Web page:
We say our vows, kiss, and then, per my request, Sam and a few others pull out their kazoos and buzz the wedding recessional.
Buffy and I disappear to find a corner somewhere I can change out of the dress and into a bathing suit. We spend the rest of the morning lazing happily on the beach. Even though Brian is hiking a mile or so down the beach for beer, everywhere I look, I see someone I love. Buffy and her impossibly beautiful girls splash in the water. Tammy and her perfectly handsome son play in a warm tidal pool. Sam sculpts a mercouple in sand. The mermaid is pregnant.
We retire to our condo to nap, or at least to lay down. Afterwards there’s the party at a friend’s beach house. A shrimp boil, a canoe full of beer, a handmade blessing quilt from our friends that makes me cry (not that it’s hard to do these days, given the hormones) and the feeling of being well-loved, no matter how inappropriate my choice of underclothes.
Since then, the dresses (for both the wedding and the party) have been recycled into skirts. We still can’t find a place for the quilt, and I refuse to put it on a bed; it belongs on a wall. We plan to paint the bedroom sage green – it will go nicely there, I think.
Everything changes. Some things that you only take out for special occasions become staples of your wardrobe. Some choices that you only had to make once in a while, you make every single day. Some things are tucked away for later: plans for a honeymoon, hopes for school, dreams of traveling the world. Some things are thrown out entirely, eventually: fear, attachment to the past, to old identities and freedoms that don’t really apply any more, out-of-date behaviors that just don’t work.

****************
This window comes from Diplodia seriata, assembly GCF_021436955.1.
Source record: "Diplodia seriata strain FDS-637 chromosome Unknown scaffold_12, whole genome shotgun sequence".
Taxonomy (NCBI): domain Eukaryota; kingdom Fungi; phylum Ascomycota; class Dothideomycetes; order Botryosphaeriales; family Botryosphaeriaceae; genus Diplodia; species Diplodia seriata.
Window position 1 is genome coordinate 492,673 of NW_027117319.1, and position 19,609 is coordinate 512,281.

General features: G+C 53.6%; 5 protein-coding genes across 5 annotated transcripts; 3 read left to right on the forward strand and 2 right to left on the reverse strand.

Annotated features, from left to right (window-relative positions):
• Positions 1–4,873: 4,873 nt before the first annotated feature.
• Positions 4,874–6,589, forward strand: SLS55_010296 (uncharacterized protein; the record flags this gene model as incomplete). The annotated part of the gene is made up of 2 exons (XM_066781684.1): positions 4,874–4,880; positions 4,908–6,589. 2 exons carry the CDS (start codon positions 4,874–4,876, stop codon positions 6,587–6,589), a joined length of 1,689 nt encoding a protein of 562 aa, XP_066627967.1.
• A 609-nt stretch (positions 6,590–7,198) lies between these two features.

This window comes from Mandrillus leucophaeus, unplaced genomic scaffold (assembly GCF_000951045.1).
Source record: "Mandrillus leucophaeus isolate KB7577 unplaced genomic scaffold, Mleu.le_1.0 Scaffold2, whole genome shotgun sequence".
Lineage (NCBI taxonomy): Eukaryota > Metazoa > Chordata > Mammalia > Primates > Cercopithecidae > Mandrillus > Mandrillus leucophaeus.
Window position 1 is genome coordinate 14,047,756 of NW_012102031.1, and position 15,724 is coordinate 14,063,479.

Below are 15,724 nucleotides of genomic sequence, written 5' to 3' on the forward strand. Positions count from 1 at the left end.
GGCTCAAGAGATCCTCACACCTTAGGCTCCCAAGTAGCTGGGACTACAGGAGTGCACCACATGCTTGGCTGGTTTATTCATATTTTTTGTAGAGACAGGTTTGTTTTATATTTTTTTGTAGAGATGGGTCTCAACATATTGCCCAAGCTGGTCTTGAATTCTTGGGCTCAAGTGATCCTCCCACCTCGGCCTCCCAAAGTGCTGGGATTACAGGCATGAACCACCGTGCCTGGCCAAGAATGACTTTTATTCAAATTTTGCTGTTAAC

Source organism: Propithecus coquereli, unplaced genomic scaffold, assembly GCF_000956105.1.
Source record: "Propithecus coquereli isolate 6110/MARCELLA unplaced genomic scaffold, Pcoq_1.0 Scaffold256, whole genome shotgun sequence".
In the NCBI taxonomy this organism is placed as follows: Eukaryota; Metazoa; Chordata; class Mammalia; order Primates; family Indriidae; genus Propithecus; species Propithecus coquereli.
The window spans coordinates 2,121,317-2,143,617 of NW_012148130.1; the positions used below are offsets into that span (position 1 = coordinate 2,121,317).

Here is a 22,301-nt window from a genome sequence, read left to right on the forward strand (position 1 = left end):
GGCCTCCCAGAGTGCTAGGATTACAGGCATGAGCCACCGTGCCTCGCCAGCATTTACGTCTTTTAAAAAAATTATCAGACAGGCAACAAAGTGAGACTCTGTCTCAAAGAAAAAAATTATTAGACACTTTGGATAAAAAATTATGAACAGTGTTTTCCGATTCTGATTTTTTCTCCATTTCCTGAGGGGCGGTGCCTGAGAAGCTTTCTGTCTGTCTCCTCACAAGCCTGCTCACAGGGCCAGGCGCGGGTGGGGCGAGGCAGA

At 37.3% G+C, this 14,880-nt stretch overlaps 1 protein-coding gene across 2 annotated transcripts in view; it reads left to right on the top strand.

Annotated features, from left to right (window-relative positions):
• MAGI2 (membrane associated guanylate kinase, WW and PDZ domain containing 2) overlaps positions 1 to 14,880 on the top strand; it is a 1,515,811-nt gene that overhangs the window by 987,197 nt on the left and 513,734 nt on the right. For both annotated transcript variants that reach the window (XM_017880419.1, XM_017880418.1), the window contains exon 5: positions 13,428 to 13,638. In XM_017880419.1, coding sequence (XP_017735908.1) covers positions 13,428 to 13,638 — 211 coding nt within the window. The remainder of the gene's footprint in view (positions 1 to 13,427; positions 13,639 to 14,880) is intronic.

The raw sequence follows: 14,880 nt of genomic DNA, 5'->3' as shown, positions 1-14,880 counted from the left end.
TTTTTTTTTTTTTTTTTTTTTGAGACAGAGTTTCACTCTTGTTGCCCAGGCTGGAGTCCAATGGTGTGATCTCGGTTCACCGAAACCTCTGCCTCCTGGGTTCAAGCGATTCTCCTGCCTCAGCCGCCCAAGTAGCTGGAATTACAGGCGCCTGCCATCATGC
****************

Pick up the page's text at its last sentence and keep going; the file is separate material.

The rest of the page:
Some things you have to transform, even in how you love someone, and especially how you treat them.
It amuses me these days to see how much effort and expense and stress is invested in that One Big Day. The real work is done the day after, and the day after that, and all the years that follow. In the mornings, you elbow your partner out of the way of the coffee pot and giggle because it annoys him, and he knows you know it. During the day, you call to find out how much the weekly deposit was (or how much you owe the mortgage company), and steel yourself to be unattached to the response. At night, you let your partner sleep instead of initiating intimacy. Over dinner, you make cracks that only your partner could really appreciate, and only at that particular second. On weekends, you give each other a bit of solitary time to recover from parenthood and partnerhood and all the responsibilities that accompany those roles.
You trust. You apologize, sincerely, and immediately if possible. You forgive. You stumble, and you catch each other, or if you both fall on your asses, at least you know you’re not there on your ass alone.
My husband annoys the crap out of me sometimes. He also adores me. And I love him more with every day, with every second that passes.
Happy anniversary, darling.